Lost in Space
For the past 11 years, June Lockhart, 70, who played space wife Maureen Robinson, has been a semiregular on ABC's General Hospital, playing the grandmother of Felicia (Kristina Malandro). In March she taped a Roseanne episode with other classic TV mothers (don't forget, Lockhart was also Timmy's mom on Lassie). "Roseanne," says Lockhart, "was the highlight of my career." The silly nadir, perhaps, was an airheaded Space episode, "The Vegetable Rebellion," in which Harris turned into a celery stalk. She and her TV husband Guy Williams (who died of a heart attack in 1989) laughed so helplessly, she says, "we were written out for two weeks." Twice-divorced and the mother of two daughters and grandmother of three, Lockhart, who lives in L.A., is more vivacious today than Mrs. R. ever was. Teasing, she asks, "When you look the way I do, why not brag?"
Bill Mumy, 41, was a busy child actor even before he played Will Robinson at age 11. Now he plays the alien Lennier on the syndicated Babylon 5, but he also does voice-overs, writes comic books and plays guitar in a rock band. He and his wife, Eileen, 40, a childbirth instructor, live in L.A.'s Laurel Canyon with their children Liliana, 1, and Seth, 5.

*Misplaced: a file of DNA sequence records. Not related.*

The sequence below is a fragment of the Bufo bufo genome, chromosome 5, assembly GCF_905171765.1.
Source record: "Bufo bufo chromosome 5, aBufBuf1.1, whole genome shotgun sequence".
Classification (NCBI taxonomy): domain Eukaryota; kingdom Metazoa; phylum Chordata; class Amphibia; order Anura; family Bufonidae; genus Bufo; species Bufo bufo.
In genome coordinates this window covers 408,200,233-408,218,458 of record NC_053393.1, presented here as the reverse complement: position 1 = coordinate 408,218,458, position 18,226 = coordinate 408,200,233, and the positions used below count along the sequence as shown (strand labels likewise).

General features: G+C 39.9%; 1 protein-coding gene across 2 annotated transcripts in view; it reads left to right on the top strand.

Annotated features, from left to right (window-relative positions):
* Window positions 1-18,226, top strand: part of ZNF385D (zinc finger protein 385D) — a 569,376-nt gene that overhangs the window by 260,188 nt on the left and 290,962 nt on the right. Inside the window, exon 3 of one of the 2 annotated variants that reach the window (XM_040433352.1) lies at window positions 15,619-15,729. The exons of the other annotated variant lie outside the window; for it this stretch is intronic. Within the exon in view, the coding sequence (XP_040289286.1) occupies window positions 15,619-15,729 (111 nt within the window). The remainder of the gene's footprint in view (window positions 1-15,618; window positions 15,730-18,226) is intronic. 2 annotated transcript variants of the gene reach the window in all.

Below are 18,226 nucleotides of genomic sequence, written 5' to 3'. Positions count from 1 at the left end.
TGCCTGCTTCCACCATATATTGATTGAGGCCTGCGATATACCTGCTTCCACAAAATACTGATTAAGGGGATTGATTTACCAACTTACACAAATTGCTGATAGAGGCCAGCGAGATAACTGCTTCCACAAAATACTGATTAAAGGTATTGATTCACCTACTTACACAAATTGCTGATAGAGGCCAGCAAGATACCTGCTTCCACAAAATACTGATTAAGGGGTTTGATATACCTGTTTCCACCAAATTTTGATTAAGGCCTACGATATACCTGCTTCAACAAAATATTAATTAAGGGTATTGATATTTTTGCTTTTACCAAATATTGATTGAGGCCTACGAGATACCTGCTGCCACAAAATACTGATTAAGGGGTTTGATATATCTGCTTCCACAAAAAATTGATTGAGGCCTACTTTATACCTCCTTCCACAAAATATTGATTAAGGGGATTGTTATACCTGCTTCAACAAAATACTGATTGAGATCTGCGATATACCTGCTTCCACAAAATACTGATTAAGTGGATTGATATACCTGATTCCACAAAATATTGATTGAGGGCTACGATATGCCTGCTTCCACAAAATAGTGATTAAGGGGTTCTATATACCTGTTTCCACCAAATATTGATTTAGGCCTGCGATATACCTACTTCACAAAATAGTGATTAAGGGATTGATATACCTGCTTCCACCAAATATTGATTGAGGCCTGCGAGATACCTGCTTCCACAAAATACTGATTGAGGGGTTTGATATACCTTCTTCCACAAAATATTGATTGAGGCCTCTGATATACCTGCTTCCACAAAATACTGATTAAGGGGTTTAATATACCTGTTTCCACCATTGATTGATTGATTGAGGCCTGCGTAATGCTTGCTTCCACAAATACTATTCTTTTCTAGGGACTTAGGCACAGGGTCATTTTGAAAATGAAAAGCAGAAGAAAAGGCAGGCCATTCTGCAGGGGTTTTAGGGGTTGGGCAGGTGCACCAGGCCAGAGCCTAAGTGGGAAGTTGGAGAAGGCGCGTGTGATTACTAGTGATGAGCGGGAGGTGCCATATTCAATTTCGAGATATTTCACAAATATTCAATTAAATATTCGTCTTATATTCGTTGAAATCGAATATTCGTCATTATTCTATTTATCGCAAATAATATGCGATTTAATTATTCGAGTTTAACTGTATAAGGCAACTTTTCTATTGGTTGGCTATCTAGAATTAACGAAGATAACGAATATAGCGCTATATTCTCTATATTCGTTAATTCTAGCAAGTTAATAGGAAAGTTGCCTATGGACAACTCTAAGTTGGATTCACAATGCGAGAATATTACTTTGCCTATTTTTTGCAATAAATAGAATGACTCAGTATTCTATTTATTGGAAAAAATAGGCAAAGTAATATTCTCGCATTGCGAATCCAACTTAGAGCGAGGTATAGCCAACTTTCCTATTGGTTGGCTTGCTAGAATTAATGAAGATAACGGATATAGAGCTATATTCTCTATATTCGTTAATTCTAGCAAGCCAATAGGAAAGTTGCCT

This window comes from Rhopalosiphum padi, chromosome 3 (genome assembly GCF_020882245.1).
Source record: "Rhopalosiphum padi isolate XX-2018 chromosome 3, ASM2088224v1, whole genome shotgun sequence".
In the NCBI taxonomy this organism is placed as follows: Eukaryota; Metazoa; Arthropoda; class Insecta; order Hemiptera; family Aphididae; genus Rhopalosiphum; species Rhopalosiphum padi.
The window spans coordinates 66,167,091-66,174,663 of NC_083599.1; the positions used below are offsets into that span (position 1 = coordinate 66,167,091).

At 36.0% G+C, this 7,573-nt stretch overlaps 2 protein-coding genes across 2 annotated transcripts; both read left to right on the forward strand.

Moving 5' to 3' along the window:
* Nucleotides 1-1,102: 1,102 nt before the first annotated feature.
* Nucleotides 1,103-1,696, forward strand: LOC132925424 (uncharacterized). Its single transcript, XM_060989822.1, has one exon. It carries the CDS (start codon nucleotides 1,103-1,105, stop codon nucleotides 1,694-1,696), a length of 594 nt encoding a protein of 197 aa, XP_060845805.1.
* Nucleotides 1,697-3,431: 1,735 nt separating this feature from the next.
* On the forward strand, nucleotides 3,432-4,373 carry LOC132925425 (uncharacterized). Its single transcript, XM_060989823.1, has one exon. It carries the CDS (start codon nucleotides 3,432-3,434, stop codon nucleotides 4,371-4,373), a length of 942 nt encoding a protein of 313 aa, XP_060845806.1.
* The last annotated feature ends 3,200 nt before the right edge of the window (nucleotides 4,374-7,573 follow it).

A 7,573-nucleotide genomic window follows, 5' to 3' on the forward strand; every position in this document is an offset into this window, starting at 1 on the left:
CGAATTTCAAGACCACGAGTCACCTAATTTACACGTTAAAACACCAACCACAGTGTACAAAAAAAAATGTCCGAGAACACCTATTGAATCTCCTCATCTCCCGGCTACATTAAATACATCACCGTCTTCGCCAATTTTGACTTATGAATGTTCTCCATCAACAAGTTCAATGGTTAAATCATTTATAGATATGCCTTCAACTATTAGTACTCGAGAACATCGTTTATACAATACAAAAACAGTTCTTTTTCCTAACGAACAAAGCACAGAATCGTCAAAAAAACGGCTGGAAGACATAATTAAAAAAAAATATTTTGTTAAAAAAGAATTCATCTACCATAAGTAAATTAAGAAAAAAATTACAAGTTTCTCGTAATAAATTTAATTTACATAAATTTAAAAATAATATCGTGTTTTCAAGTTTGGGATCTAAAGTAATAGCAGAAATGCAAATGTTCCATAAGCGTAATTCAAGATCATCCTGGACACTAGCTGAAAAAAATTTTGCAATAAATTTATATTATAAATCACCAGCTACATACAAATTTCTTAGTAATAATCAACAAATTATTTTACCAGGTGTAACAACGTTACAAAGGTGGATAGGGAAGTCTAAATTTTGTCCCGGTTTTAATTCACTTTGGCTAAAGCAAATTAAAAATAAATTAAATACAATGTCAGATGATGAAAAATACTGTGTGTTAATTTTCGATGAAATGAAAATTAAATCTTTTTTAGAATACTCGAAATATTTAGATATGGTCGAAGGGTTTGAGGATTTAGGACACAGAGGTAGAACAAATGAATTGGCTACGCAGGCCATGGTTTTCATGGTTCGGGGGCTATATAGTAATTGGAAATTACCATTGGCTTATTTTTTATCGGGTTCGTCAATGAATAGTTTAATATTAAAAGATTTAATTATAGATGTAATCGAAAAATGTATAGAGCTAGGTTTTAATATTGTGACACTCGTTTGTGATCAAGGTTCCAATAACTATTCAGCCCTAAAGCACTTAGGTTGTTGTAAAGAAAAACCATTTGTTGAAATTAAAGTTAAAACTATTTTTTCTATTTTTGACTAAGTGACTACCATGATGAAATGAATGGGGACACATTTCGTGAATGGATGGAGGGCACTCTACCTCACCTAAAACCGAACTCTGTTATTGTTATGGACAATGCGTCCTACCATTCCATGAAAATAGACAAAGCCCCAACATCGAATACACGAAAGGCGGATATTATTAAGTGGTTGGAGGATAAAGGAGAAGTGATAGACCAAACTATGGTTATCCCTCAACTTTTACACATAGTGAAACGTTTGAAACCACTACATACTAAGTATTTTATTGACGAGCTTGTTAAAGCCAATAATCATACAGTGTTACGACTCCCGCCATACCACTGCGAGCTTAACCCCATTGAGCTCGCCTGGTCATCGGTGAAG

The cast members reassemble several times a year for lunch on the Twentieth Century Fox lot. "We just enjoy each other," says Lockhart. "We've never lost touch." And the two Robinson girls, adds Harris, "are both happy and beautiful." Angela "Penny" Cartwright, 42, runs a boutique, Rubber Boots, in North Hollywood. Marta "Judy" Kristen is still acting in stage productions in L.A. Mark Goddard, 58, who played stalwart pilot Don West, teaches school in Boston, says Mumy. Finally, it is time to give due to Bob May, 55, who spent three uncredited years hunched down in what he calls the bucket—the Robinsons' all-purpose Robot. (Red Skelton's announcer Dick Tufeld provided the voice.) May, who comes from an old vaudeville family and has two grown children, performs in supper clubs. But nothing will ever match Robot's dramatic weight. "You had to have the strength to carry the 250-pound costume on your back," explains the L.A. County resident. Back in '65 it wasn't exactly the kind of part he was looking for. "But, hey, I'm an entertainer," he says. "You don't turn down jobs."